AI is non-biological intelligence – more specifically, technology that enables machines to accomplish complex goals. One typically distinguishes between weak/narrow AI, designed and trained for a particular task such as spam filters, self-driving cars or Facebook’s newsfeed, and general AI or Artificial General Intelligence (AGI), which is able to find a solution when presented with an unfamiliar task, with human-level ability or beyond.
The current quest for AGI builds on the capacity for a system to automate predictive analysis – a process generally described as machine learning. One important element of machine learning is the use of neural networks: systems that involve a large number of processors operating in parallel and arranged in tiers. The first tier receives a raw input, and each successive tier receives the output from the tier preceding it. Neural networks adapt and modify themselves autonomously, according to initial training and input of data, in ways that are typically not transparent to the engineers developing them.
If researchers one day succeed in building a human-level AGI, it will probably include expert systems, natural language processing and machine vision as well as mimicking cognitive functions that we today associate with a human mind, e.g., learning, reasoning, problem solving, and self-correction. However, the underlying mechanisms may differ considerably from those happening in the human brain just as the workings of today’s airplanes differ from those of birds.
In narrow domains, artificial intelligence (AI) systems have reached superhuman level relatively quickly – for instance, in identifying the location of a photograph or playing complex games like Jeopardy or Go. In the coming decades, there is a high probability that these systems may surpas humans in broader domains. The danger of entities more intelligent than us can be understood by considering the power we humans have drawn from being the smartest creatures on the planet. Even if the values of artificial intelligence systems can be aligned with those of their creators, they are likely to have a profound impact on socio-economic structures and geopolitical balance. But if the goals of powerful AI systems are misaligned with ours, or their architecture even mildly flawed, they might harness extreme intelligence towards purposes that turn out to be catastrophic for humanity. This is particularly concerning as most organizations developing artificial intelligence systems today focus on functionality much more than ethics.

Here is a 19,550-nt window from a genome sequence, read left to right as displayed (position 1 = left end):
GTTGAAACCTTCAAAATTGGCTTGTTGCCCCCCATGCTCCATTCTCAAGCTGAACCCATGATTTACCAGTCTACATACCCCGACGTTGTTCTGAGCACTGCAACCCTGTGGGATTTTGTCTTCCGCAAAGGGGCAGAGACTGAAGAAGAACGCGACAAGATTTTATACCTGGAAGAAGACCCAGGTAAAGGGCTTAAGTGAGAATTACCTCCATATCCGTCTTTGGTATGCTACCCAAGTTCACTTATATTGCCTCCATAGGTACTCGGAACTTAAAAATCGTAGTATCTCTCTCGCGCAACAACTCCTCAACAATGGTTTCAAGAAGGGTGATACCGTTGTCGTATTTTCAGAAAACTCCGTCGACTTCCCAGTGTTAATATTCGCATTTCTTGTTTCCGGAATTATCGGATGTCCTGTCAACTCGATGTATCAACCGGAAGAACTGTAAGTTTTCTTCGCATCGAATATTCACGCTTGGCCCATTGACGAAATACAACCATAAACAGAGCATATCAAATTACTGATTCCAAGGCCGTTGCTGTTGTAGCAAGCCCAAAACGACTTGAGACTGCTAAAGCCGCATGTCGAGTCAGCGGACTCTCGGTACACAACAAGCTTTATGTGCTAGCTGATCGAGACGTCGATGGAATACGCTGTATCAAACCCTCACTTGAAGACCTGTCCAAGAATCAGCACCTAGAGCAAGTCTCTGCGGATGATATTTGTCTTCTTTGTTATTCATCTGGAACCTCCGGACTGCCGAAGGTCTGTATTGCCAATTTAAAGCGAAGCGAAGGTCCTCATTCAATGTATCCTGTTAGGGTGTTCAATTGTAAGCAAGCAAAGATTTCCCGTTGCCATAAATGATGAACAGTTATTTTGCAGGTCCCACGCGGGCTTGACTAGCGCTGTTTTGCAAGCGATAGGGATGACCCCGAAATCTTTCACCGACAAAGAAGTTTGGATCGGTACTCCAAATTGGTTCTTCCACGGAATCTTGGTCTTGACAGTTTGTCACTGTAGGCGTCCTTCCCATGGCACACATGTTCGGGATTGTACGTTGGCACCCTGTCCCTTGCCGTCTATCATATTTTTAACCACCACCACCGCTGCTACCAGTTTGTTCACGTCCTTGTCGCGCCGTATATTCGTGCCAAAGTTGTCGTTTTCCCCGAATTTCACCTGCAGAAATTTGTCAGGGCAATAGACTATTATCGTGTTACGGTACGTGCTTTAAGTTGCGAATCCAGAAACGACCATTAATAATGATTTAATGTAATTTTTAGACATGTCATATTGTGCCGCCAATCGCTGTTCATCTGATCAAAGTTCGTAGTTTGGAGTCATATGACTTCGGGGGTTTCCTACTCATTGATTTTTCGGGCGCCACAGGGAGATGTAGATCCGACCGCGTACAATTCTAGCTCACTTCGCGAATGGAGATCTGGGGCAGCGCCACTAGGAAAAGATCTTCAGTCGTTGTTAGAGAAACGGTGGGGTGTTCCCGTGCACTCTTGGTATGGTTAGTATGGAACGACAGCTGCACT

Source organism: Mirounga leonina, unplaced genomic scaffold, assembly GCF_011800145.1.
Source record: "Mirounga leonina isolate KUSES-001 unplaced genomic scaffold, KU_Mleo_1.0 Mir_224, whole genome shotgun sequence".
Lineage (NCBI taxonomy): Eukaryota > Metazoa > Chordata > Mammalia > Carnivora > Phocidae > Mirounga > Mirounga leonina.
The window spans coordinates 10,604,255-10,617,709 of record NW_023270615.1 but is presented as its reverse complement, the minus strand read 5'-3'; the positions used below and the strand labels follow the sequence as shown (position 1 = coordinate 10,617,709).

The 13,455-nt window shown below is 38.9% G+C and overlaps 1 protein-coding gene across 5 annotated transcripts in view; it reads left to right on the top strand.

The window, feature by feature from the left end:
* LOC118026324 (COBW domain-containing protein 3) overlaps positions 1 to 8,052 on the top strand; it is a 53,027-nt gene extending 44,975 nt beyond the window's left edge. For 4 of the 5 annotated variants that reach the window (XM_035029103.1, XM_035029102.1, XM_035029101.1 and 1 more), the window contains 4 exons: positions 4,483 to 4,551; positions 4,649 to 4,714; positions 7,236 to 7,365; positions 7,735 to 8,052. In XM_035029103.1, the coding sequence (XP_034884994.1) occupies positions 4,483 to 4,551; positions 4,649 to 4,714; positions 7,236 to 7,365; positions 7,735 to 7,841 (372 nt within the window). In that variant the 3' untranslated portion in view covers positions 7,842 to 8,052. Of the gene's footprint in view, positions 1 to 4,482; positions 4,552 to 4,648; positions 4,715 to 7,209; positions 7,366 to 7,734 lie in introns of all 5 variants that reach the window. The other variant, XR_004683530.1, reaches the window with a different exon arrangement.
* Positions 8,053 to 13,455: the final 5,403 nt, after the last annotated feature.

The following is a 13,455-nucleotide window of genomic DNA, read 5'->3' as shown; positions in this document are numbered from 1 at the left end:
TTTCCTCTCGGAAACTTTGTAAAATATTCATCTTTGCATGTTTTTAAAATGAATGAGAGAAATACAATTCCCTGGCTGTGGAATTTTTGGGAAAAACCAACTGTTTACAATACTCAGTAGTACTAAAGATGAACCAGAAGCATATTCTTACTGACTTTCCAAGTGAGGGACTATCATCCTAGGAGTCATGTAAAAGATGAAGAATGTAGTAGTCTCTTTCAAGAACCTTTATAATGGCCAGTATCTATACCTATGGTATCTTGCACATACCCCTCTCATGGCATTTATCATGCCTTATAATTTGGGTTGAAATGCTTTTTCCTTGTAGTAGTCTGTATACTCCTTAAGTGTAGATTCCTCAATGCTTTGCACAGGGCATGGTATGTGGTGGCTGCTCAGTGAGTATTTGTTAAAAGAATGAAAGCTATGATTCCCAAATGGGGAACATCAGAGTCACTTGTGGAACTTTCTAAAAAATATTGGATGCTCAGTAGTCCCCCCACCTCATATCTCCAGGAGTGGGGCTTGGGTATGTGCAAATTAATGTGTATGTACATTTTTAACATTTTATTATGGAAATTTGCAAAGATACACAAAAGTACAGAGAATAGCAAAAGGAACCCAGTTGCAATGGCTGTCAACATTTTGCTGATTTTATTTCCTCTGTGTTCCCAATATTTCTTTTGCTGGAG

AI is non-biological intelligence – technology that enables machines to accomplish complex goals.
Most experts agree that a superintelligent AI is likely to be designed as benevolent or neutral and is unlikely to become malevolent on its own accord. Instead, concern centers around the following two scenarios:
As these examples illustrate, the concern about advanced AI isn’t malevolence but competence. A super-intelligent AI will be extremely good at accomplishing its goals, and if those goals are not aligned with ours, we have a problem. You are probably not an evil ant-hater who stomps on ants out of malice, but if you are in charge of a hydroelectric green energy project and there is an anthill in the region to be flooded, too bad for the ants. A key goal of AI safety research is to never place humanity in the position of those ants.
It is now widely accepted that we will be able to create AI systems capable of performing most tasks as well as a human at some point. According to the median surveyed expert, there is a roughly 50% chance of such AI by 2050 – with at least a 5% chance of superintelligent AI within two years after human-level AI, and a 50% chance within thirty years. The long-term social impact of human-level AI and beyond, however, is unclear, with extreme uncertainty surrounding experts’ estimates.
The ability to align AI with human values is widely considered to be important in determining the risk factor. However, aside from the open question of which values to select, there are important unsolved technical problems regarding how to make an AI understand human goals, making an AI adopt these goals, and ensuring that it retains these goals if it recursively self-improves.
Co-founder, Future of Life Institute.
President and Co-founder, Future of Life Institute.
Director of Media and Outreach, Future of Life Institute.
Director of AI Projects, Future of Life Institute.
Co-founder, Future of Life Institute.